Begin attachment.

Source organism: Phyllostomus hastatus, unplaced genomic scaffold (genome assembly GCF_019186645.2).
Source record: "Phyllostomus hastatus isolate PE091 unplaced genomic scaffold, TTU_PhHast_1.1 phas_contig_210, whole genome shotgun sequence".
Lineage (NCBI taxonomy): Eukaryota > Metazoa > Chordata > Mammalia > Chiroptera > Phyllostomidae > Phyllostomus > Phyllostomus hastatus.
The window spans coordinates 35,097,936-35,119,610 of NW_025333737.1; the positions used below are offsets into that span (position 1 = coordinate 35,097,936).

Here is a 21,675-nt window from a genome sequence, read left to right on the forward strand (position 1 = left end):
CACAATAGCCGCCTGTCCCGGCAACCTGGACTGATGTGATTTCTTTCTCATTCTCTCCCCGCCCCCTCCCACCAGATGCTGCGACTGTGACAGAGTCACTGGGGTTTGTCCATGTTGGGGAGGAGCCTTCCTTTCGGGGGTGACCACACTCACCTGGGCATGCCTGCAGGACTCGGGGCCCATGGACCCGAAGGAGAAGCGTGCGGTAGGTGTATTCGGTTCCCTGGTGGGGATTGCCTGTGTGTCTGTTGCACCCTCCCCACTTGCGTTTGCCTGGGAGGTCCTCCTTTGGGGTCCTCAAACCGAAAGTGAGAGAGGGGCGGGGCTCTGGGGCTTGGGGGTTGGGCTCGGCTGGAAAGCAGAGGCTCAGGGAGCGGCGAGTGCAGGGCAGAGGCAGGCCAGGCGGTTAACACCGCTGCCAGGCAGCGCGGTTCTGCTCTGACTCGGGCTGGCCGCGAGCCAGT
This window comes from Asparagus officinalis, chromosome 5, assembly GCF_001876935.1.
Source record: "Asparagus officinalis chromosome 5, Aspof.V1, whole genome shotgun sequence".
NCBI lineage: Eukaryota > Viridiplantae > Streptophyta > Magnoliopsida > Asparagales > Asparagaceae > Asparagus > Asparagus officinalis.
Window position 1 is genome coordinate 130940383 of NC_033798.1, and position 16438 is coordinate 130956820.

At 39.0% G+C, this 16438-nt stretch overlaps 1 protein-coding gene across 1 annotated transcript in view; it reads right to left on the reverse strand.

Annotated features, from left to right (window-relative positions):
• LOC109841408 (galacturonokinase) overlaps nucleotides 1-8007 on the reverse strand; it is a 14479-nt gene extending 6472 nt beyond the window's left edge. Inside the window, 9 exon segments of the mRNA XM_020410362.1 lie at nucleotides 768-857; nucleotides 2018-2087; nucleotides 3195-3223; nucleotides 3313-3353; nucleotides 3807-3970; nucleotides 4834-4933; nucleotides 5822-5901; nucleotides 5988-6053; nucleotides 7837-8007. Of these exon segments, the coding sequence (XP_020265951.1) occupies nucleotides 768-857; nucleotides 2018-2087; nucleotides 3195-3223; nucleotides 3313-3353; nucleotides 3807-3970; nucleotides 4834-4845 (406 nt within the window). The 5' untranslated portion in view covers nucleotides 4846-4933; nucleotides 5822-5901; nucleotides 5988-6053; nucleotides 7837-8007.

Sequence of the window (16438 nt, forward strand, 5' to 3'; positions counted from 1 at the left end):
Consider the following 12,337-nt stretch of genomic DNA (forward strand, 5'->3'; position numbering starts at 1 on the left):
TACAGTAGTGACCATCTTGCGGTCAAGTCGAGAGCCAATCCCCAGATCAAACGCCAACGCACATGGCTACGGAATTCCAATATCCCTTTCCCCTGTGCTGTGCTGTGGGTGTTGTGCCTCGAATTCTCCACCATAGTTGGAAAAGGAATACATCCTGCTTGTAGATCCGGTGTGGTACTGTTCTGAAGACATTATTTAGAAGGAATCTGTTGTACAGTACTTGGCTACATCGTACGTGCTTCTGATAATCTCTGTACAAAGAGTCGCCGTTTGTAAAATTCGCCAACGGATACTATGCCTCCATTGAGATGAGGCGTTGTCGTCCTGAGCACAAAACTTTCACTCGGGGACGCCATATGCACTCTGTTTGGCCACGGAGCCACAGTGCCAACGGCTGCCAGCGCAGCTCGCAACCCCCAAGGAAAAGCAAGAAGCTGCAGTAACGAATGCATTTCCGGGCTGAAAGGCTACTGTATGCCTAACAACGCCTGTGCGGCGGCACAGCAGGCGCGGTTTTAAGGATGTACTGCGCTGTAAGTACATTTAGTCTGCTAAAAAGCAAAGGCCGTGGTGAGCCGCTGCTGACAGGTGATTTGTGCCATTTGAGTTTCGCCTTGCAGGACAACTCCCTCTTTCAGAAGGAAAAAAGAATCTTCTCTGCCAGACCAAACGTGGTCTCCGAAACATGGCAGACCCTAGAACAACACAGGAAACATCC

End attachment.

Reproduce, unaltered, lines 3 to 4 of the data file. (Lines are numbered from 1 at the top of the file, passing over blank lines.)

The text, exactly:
Lineage (NCBI taxonomy): Eukaryota > Metazoa > Chordata > Mammalia > Chiroptera > Phyllostomidae > Phyllostomus > Phyllostomus hastatus.
The window spans coordinates 35,097,936-35,119,610 of NW_025333737.1; the positions used below are offsets into that span (position 1 = coordinate 35,097,936).